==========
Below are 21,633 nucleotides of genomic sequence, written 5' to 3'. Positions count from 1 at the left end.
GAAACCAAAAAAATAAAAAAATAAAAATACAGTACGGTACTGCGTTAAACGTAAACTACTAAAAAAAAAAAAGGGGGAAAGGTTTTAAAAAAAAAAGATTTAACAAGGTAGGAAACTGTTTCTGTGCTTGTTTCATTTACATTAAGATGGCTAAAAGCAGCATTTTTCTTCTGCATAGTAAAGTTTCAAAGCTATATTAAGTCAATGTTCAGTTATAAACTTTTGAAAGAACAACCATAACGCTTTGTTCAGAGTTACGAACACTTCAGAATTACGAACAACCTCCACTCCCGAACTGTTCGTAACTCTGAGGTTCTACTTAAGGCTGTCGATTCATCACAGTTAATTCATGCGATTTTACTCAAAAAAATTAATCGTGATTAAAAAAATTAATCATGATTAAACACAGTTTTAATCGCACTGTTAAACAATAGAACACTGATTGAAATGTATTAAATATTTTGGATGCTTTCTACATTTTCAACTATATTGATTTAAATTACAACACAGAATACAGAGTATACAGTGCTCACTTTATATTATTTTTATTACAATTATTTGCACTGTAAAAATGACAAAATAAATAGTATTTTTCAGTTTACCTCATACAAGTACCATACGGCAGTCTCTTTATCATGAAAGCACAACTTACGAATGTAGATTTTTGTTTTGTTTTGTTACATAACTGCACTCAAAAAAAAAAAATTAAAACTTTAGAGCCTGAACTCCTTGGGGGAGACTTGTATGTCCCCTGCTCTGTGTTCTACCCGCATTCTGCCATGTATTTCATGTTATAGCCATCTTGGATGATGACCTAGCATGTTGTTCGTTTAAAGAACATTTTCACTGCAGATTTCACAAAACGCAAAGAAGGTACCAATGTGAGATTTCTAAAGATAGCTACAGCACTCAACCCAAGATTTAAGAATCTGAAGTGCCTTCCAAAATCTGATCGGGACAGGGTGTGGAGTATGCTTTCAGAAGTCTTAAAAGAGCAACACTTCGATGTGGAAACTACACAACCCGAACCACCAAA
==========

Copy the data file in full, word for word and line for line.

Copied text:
Below are 21,633 nucleotides of genomic sequence, written 5' to 3'. Positions count from 1 at the left end.
GAAACCAAAAAAATAAAAAAATAAAAATACAGTACGGTACTGCGTTAAACGTAAACTACTAAAAAAAAAAAAGGGGGAAAGGTTTTAAAAAAAAAAGATTTAACAAGGTAGGAAACTGTTTCTGTGCTTGTTTCATTTACATTAAGATGGCTAAAAGCAGCATTTTTCTTCTGCATAGTAAAGTTTCAAAGCTATATTAAGTCAATGTTCAGTTATAAACTTTTGAAAGAACAACCATAACGCTTTGTTCAGAGTTACGAACACTTCAGAATTACGAACAACCTCCACTCCCGAACTGTTCGTAACTCTGAGGTTCTACTTAAGGCTGTCGATTCATCACAGTTAATTCATGCGATTTTACTCAAAAAAATTAATCGTGATTAAAAAAATTAATCATGATTAAACACAGTTTTAATCGCACTGTTAAACAATAGAACACTGATTGAAATGTATTAAATATTTTGGATGCTTTCTACATTTTCAACTATATTGATTTAAATTACAACACAGAATACAGAGTATACAGTGCTCACTTTATATTATTTTTATTACAATTATTTGCACTGTAAAAATGACAAAATAAATAGTATTTTTCAGTTTACCTCATACAAGTACCATACGGCAGTCTCTTTATCATGAAAGCACAACTTACGAATGTAGATTTTTGTTTTGTTTTGTTACATAACTGCACTCAAAAAAAAAAAATTAAAACTTTAGAGCCTGAACTCCTTGGGGGAGACTTGTATGTCCCCTGCTCTGTGTTCTACCCGCATTCTGCCATGTATTTCATGTTATAGCCATCTTGGATGATGACCTAGCATGTTGTTCGTTTAAAGAACATTTTCACTGCAGATTTCACAAAACGCAAAGAAGGTACCAATGTGAGATTTCTAAAGATAGCTACAGCACTCAACCCAAGATTTAAGAATCTGAAGTGCCTTCCAAAATCTGATCGGGACAGGGTGTGGAGTATGCTTTCAGAAGTCTTAAAAGAGCAACACTTCGATGTGGAAACTACACAACCCGAACCACCAAA